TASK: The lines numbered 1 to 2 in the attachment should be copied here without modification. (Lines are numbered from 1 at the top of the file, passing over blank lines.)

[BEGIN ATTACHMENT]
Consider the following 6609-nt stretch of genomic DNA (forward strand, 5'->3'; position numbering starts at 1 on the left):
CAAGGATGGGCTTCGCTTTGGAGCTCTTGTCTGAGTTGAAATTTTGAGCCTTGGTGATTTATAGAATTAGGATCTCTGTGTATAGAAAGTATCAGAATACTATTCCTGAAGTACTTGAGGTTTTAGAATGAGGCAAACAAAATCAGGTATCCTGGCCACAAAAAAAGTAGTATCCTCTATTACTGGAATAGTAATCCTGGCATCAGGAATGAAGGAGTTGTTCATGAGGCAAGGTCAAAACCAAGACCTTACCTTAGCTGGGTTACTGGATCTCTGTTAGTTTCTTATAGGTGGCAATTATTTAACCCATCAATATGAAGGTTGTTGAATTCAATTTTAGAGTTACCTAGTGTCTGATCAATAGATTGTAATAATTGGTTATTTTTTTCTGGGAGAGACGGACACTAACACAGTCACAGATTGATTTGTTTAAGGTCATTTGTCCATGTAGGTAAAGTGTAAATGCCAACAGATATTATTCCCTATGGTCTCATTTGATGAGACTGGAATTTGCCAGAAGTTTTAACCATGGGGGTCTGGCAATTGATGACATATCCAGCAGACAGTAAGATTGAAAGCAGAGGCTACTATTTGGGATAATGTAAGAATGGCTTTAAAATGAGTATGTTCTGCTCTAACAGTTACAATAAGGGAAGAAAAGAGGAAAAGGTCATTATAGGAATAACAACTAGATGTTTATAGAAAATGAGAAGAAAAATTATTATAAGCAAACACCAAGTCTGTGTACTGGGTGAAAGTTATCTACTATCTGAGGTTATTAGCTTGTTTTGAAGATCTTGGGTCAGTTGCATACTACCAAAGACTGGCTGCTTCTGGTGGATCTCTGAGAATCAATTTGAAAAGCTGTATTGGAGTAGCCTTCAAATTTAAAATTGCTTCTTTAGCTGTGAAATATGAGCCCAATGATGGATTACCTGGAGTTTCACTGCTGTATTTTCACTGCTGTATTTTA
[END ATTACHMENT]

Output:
Consider the following 6609-nt stretch of genomic DNA (forward strand, 5'->3'; position numbering starts at 1 on the left):
CAAGGATGGGCTTCGCTTTGGAGCTCTTGTCTGAGTTGAAATTTTGAGCCTTGGTGATTTATAGAATTAGGATCTCTGTGTATAGAAAGTATCAGAATACTATTCCTGAAGTACTTGAGGTTTTAGAATGAGGCAAACAAAATCAGGTATCCTGGCCACAAAAAAAGTAGTATCCTCTATTACTGGAATAGTAATCCTGGCATCAGGAATGAAGGAGTTGTTCATGAGGCAAGGTCAAAACCAAGACCTTACCTTAGCTGGGTTACTGGATCTCTGTTAGTTTCTTATAGGTGGCAATTATTTAACCCATCAATATGAAGGTTGTTGAATTCAATTTTAGAGTTACCTAGTGTCTGATCAATAGATTGTAATAATTGGTTATTTTTTTCTGGGAGAGACGGACACTAACACAGTCACAGATTGATTTGTTTAAGGTCATTTGTCCATGTAGGTAAAGTGTAAATGCCAACAGATATTATTCCCTATGGTCTCATTTGATGAGACTGGAATTTGCCAGAAGTTTTAACCATGGGGGTCTGGCAATTGATGACATATCCAGCAGACAGTAAGATTGAAAGCAGAGGCTACTATTTGGGATAATGTAAGAATGGCTTTAAAATGAGTATGTTCTGCTCTAACAGTTACAATAAGGGAAGAAAAGAGGAAAAGGTCATTATAGGAATAACAACTAGATGTTTATAGAAAATGAGAAGAAAAATTATTATAAGCAAACACCAAGTCTGTGTACTGGGTGAAAGTTATCTACTATCTGAGGTTATTAGCTTGTTTTGAAGATCTTGGGTCAGTTGCATACTACCAAAGACTGGCTGCTTCTGGTGGATCTCTGAGAATCAATTTGAAAAGCTGTATTGGAGTAGCCTTCAAATTTAAAATTGCTTCTTTAGCTGTGAAATATGAGCCCAATGATGGATTACCTGGAGTTTCACTGCTGTATTTTCACTGCTGTATTTTA